Thin Places
by Jordan Kisner
There are two buildings on the Brooklyn side of the East River that are affronts to the entire riverfront. 325 Kent is a 16-floor lego block, finished in 2017 and One South First, its taller, skinnier sibling, was finished in 2019. I hate these buildings because they dilute the view of Brooklyn from Manhattan with their overly-modern, futuristic architecture. Both of these buildings have holes in the middle of them; they were designed with negative space in mind, which I guess is cool and novel from a design standpoint, but unattractive additions to a neighborhood that is quickly becoming over-gentrified.

I recently went on a run at East River Park for the first time in 6 months and these buildings captured my Running Brain. The architects, who I assume are the same for both, designed these structures to include their own emptiness. Space was their medium, in addition to bricks, copper, and steel. They were built to take up space while giving shape to a void that would otherwise be formless.

Such is the idea around Thin Places by Jordan Kisner, an essay collection about the metaphorical frontiers of life; the places where the individual ends and the collective begins. Where the solid pieces of our lives meet the empty space of the unknown. Kisner is a former Christian, a Mexican-American, and a bisexual woman, and this collection of essays takes shape around her refusal to contort herself to these absolute identities.

The book begins with an essay about the time in her life when she began to feel the obligatory duties of her Christianity dissolve, which is not to say she is no longer a Christian but more that she found freedom outside of the legalistic patterns its people build their lives around. Her childhood was marked by a natural inclination for faith: “I was just naturally reverent. There wasn’t anything about my life crying out for radical change. I felt, as if on a cellular level, that God was true.” Maybe this is simply the condition of childhood?

But she grows up and begins to question, as a lot of people do.

One of the features of experiencing the end of a totalizing conviction is that it divides your idea of the world along a binary: There is the world in which what you knew was real, and then there is the world in which it is not. You belong to both versions and neither. You remold your basic perceptions into a new framework, and if you miss what came before, you rarely say so. You go about the great American work of assigning yourself to other gods: yoga, talk radio, neoathiesm, Crossfit, cleanses, football, the academy, the American Dream, Beyonce. You read articles about the rise of “atheist churches” and notice the uptick in commodified faux-Buddhism principles in the new “wellness industry” and take your SSRIs and try to buy organic.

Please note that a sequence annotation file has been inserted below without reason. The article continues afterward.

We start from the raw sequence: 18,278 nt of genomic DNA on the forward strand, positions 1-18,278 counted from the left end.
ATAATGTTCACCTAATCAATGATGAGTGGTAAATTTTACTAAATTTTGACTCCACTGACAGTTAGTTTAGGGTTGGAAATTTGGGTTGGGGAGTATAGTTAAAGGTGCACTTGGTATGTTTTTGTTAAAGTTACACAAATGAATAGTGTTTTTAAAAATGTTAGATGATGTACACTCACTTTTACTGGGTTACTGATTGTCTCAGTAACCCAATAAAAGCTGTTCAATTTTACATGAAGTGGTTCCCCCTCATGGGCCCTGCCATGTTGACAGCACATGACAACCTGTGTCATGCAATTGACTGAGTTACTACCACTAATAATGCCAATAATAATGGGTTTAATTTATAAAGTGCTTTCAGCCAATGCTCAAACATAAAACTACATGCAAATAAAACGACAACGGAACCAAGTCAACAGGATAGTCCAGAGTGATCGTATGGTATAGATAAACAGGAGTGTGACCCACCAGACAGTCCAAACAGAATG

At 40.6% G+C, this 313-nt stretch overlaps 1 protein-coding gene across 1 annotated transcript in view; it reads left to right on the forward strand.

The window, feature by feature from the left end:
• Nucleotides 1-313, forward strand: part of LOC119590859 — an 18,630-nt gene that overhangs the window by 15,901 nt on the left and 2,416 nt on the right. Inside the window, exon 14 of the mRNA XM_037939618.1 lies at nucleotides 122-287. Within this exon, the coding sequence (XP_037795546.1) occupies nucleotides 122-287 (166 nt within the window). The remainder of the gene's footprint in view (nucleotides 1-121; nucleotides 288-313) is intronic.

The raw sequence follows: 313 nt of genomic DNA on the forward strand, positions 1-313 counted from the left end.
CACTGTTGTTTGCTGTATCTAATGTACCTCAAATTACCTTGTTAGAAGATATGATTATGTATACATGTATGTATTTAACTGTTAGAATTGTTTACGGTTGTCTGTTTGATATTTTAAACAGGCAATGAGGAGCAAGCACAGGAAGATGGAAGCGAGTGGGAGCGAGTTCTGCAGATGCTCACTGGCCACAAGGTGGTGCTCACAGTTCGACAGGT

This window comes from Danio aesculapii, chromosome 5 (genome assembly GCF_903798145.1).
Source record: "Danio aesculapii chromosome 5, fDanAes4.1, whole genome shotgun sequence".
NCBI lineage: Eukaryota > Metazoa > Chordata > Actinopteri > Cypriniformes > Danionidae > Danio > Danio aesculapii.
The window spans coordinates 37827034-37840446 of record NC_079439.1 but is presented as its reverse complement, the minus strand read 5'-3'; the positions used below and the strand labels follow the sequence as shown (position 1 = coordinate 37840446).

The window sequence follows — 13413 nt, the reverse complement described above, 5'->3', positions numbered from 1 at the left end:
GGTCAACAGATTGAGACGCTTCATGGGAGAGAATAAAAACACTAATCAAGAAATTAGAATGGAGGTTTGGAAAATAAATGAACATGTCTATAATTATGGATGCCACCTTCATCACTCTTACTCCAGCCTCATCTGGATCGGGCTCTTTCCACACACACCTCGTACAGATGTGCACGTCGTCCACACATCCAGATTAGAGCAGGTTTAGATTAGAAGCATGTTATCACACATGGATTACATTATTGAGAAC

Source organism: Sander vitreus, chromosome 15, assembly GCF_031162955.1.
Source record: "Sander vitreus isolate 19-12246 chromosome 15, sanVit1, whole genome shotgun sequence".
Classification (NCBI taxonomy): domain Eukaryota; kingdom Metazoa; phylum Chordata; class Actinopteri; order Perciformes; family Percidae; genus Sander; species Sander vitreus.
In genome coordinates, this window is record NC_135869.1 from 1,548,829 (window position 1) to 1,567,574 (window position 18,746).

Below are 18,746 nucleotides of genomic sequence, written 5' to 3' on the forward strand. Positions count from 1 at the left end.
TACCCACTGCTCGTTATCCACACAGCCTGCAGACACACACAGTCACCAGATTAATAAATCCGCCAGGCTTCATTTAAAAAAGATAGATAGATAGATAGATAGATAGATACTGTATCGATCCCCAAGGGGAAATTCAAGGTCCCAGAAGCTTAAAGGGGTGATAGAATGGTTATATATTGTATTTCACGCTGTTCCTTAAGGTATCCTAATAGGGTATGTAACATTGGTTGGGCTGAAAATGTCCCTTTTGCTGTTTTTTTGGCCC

The titular essay explores the boundaries of ourselves through the journey of diagnosis for a fictional character’s OCD. Kisner describes the method by which OCD patients are able to keep themselves tethered to reality: by the ability to toggle awareness of what’s real and what’s not real. Understanding the boundaries of their ego. Obsession, not possession. We stay present in an agreed-upon reality because we are able to “toggle complex and contradictory conceptions of self and other.”

But sometimes those spiritual frontiers, the places where we end and others begin, feel too fluid, too permeable. These are the moments we feel vulnerable. They are seemingly dangerous, yet sacred and precious if we let them be. The experience of the world that holds these boundaries too tightly is “radically impoverished” because it is a world that denies itself. As creation illustrates, the most sacred parts of our physical bodies are the ones where the membranes are exposed, and "our bodies prime our metaphors, and our metaphors prime how we act and think."

In Good Karma, as Kisner drives through a California desert, she ruminates on the way the space we inhabit influences our thinking and how it affects our living bodies. In vast, annihilating landscapes, the negative space shapes our thoughts and allows us to be looser and unrestricted in our speech, filling space with unedited language. In urban landscapes, the opposite may be the case, or maybe the unrestricted sense of self is packaged and disguised differently, yet still empirically true.

In Habitus, a picture of class exclusivity and accessibility is painted for the reader with a debutante ball in Laredo, Texas. Kisner tags along as the girls in this chapter of Washington’s Birthday Celebration Association prepare for the ball. A handful of the girls’ mothers explain to Kisner the importance of the ceremony, the rituality of it all, which vaguely begged the question, Who is this all for? The dresses, the hair, the months-long prep. Kisner seems to be of the same attitude.

The common thread throughout these essays is how we inhabit space, physically, socially, politically. We come into this world taking up space that was empty before — singularly ours yet part of the greater collective — and we give that space away when we exit. We honor it by building lives around the emptiness, creating place for others and ourselves. In this place exists the things that make life meaningful, most complex may they be: questioning, connection, and the next phase of our lives. We are “open systems” holding negative and positive space in ourselves, carving out a position in the universe that would otherwise be unformed.